The Policy also confirmed it was an offence to knowingly or recklessly make a false declaration or to omit any material information required on the Application Form.  The Policy confirmed Applicants who had intentionally mislead the Council or lied as part of the application process would not be issued with a licence.  The Policy was clear that Applicants and Licensees must report and declare convictions and not to do so would show that the Applicant or Licensee was not trustworthy.


In addition, two of the motoring offences were that the Applicant failed to do as directed by the police and provide driver details. On both occasions the Applicant made excuses for this, but the Committee would not and could not go behind these convictions.  The Committee considered the Applicant had shown a pattern of untrustworthy behaviour and disregard for those regulating road users and the trade.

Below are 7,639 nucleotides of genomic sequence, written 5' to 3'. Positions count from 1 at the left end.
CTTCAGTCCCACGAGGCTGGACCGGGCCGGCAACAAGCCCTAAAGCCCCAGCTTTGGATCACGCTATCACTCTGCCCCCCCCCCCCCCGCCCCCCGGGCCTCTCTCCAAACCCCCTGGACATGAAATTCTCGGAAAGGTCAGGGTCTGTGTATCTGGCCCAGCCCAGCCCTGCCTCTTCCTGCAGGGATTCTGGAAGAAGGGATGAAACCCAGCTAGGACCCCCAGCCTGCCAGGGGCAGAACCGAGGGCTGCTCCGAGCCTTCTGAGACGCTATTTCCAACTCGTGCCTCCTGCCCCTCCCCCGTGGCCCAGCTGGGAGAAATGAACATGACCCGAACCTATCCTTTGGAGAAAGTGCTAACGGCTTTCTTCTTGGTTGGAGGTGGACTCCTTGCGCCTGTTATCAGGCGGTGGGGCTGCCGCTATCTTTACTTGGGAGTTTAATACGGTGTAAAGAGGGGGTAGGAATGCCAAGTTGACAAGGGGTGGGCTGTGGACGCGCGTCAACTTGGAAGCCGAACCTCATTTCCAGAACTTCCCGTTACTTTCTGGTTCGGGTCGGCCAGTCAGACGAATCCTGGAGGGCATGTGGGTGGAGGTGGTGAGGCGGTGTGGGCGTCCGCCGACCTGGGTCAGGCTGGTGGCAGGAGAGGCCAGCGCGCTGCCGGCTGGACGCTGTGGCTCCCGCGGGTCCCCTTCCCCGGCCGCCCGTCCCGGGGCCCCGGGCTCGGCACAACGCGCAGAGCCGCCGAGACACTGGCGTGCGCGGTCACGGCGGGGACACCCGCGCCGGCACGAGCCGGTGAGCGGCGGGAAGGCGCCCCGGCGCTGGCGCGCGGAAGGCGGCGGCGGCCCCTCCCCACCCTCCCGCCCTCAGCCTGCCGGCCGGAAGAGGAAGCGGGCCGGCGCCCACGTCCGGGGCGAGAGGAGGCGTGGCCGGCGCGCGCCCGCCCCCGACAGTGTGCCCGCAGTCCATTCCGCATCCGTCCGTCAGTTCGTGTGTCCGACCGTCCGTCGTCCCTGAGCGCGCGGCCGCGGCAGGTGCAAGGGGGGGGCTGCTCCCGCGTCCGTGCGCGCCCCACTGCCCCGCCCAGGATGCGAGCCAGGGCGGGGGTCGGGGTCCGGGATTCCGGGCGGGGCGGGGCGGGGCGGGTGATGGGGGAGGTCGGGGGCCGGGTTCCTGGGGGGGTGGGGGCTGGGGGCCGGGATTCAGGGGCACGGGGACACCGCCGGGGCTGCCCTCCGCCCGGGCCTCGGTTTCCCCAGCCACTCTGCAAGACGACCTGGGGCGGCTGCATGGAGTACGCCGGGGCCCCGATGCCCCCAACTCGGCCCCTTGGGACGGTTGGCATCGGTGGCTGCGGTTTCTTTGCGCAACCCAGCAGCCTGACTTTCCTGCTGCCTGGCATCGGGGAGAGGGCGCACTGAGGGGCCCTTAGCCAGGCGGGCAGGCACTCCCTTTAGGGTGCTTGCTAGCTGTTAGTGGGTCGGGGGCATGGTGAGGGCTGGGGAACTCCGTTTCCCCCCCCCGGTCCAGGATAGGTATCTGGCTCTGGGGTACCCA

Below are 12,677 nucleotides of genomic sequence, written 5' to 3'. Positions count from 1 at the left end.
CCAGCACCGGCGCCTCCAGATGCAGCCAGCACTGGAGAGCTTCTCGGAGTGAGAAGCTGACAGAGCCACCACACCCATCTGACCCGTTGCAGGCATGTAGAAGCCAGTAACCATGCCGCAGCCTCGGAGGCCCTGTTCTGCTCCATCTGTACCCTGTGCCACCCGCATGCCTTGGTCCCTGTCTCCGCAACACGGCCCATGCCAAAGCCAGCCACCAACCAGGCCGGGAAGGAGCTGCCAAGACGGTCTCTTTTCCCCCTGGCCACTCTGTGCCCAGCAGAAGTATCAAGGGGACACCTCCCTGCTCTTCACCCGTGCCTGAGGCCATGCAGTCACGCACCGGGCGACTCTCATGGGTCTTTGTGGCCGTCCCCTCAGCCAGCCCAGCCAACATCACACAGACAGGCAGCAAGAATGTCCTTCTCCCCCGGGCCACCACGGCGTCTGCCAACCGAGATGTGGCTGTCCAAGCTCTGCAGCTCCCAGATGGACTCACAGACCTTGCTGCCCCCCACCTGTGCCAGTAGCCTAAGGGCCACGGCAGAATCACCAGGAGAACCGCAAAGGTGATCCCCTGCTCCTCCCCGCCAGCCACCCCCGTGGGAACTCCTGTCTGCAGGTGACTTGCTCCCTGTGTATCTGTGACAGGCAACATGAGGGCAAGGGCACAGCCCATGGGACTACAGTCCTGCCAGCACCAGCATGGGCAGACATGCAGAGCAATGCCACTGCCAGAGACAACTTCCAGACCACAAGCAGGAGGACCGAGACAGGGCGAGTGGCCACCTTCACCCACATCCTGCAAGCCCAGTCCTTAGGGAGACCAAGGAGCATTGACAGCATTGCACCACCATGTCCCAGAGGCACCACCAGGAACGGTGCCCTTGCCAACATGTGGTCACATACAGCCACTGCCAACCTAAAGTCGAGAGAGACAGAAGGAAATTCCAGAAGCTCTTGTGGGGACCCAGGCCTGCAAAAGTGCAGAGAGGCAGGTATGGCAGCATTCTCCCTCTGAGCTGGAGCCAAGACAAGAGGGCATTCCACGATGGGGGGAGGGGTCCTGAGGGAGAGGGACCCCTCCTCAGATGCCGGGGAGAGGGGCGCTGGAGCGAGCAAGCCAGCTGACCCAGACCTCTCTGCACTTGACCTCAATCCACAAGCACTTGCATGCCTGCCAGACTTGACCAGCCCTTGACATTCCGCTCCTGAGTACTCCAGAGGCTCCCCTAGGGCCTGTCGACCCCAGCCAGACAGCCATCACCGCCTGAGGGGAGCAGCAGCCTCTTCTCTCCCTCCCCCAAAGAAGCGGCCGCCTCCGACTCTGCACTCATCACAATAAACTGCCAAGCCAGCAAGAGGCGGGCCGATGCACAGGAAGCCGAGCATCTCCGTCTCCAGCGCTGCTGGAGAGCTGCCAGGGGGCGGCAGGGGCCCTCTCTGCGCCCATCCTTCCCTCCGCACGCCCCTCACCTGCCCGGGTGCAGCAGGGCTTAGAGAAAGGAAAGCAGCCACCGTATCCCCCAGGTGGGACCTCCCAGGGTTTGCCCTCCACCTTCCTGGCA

The decision to refuse to grant the licence was in accordance with the Policy and the Committee considered there are no good or exceptional reasons to depart from it.  The Committee for the reasons given above could not be satisfied the Applicant is a fit and proper person or safe and suitable to be licensed as a private hire vehicle driver in Middlesbrough.


If the Applicant was aggrieved by the decision, they could appeal to a Magistrates Court within 21 days from the date of the notice of the decision. The local magistrates for the area were the Teesside Justice Centre, Teesside Magistrates, Victoria Square, Middlesbrough.


If the Applicant did appeal the decision and the appeal was dismissed by the Magistrates Court, the Council would claim its costs in defending its decision from the Applicant which could be in the region of or in excess of £1000.




Supporting documents: